She warmed the coals on the hookah tray, creating an orange glow. Four college students studying abroad gathered around.
“Don’t be ashamed,” Milan Nana, a 22-year-old from South Africa, told one of his friends.
“It was embarrassing,” Fawad Momand, 22, demurred.
Momand, who is from Afghanistan and studies in Denmark, said he had joined about two dozen students on a recent bus trip through Central Europe. He and another Muslim student were questioned at every border, while the other students were not. The two weren’t let into Macedonia at all.They had no choice but to turn back to find an airport in Albania and return to Budapest. “They treated me like I was a refugee,” he said. “People here say it’s just politics. But it can’t just be politics.”
Saud, the manager, moved to another table, where a group of friends talked about the difficulties of integration while they were finishing up bits of pita.
“Things will change one day, but not for now,” Diane Ali, 30, an Egyptian Hungarian banker with a shock of red hair, told her friends.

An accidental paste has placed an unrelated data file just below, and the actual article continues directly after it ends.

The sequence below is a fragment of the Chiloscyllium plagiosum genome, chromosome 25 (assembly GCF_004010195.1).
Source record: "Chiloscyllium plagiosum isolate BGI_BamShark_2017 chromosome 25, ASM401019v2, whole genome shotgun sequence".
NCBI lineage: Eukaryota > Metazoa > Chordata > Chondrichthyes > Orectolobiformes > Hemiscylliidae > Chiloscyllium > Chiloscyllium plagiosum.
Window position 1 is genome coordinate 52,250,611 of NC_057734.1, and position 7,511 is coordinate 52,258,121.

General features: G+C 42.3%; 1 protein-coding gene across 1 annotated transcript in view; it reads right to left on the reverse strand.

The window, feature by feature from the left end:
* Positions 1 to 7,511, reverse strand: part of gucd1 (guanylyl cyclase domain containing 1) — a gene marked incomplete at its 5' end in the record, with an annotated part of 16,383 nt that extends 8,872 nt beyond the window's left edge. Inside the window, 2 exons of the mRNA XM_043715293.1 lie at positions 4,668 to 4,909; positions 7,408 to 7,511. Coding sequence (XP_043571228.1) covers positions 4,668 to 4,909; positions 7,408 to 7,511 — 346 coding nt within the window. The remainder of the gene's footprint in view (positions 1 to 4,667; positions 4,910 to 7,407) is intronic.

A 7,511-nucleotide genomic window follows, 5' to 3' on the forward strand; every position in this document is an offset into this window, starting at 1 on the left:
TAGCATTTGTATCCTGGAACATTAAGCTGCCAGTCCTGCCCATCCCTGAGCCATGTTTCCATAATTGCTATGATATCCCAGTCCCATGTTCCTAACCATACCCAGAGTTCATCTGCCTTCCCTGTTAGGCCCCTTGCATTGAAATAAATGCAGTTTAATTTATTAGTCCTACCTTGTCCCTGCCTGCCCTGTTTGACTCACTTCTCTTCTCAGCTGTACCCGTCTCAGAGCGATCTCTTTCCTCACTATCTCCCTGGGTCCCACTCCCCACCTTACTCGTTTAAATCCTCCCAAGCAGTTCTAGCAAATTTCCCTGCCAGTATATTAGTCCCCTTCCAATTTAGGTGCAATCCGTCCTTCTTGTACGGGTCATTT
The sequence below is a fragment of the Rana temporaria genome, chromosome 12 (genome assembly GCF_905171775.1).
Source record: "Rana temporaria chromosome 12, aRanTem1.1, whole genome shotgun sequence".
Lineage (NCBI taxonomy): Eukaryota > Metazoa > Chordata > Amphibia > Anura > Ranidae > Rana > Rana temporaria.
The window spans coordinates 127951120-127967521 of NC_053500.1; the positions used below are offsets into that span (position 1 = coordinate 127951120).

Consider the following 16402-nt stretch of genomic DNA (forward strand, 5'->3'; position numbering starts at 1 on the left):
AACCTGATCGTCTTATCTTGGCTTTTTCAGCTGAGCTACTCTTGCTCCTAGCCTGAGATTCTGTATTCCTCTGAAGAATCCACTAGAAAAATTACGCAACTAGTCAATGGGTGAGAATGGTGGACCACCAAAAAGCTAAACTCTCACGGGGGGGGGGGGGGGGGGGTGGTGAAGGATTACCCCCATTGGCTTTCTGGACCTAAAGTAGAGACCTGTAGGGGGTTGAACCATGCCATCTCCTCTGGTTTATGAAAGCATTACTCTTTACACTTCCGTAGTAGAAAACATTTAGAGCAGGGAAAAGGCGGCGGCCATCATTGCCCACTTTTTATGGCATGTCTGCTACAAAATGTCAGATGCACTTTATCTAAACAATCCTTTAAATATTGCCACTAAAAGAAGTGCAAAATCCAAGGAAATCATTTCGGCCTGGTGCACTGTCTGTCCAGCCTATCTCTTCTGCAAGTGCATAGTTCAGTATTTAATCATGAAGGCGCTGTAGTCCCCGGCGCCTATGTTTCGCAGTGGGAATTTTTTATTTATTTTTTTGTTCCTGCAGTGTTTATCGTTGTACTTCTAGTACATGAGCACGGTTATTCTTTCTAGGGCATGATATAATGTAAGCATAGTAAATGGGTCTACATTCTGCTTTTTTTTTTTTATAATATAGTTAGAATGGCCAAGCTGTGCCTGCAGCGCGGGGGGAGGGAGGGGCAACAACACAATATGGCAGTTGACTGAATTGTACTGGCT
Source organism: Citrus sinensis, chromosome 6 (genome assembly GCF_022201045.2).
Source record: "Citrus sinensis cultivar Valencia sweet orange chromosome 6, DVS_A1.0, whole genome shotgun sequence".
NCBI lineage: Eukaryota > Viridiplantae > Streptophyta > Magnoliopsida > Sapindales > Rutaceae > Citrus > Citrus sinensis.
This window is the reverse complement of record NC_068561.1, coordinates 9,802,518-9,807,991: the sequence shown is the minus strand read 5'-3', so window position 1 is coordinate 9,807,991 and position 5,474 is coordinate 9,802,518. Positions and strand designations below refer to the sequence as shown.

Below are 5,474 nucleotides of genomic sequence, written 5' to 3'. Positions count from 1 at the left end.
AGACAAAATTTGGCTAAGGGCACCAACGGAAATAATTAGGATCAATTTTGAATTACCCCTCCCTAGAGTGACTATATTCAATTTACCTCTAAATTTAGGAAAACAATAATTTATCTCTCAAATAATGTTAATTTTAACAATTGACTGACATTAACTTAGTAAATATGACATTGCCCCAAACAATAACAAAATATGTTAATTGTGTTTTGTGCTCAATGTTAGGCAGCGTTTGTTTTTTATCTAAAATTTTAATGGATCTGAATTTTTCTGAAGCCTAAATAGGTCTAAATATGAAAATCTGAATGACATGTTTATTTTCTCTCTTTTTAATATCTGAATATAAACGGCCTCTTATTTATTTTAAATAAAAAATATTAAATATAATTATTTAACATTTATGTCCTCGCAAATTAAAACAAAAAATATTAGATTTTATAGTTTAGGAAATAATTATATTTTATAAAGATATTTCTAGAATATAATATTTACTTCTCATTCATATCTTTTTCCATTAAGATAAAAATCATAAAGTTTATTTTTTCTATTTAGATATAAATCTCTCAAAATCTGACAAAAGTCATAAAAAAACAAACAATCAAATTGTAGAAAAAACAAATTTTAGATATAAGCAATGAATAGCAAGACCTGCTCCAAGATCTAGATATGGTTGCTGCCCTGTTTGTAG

“They don’t know there are modern Muslims, like us,” added Ihab Elsherbini, 39, who is from Cairo and moved to Budapest nearly two years ago.
Ali acknowledged, though, that she had seen small examples of kindness. For example, she said her colleagues were courteous enough not to eat around her while she was fasting during the holy month of Ramadan.
“People will try,” Ali said.
Saud’s shift ended, and she thought about what she had heard. She had come to Hungary four years ago to be with her Syrian husband while he finished his doctorate. With the bloody turmoil increasing at home, she couldn’t go back.
“I didn’t want to become Hungarian at first, but when I had my daughter, then I had no choice,” she said. “And now I love my life here.”
Still, she said, Syria is a part of her that will never disappear. After getting off work, she headed home to get ready for the next day. More migrants were expected at the Keleti station, and she wanted to help.
Grego Saling contributed to this report.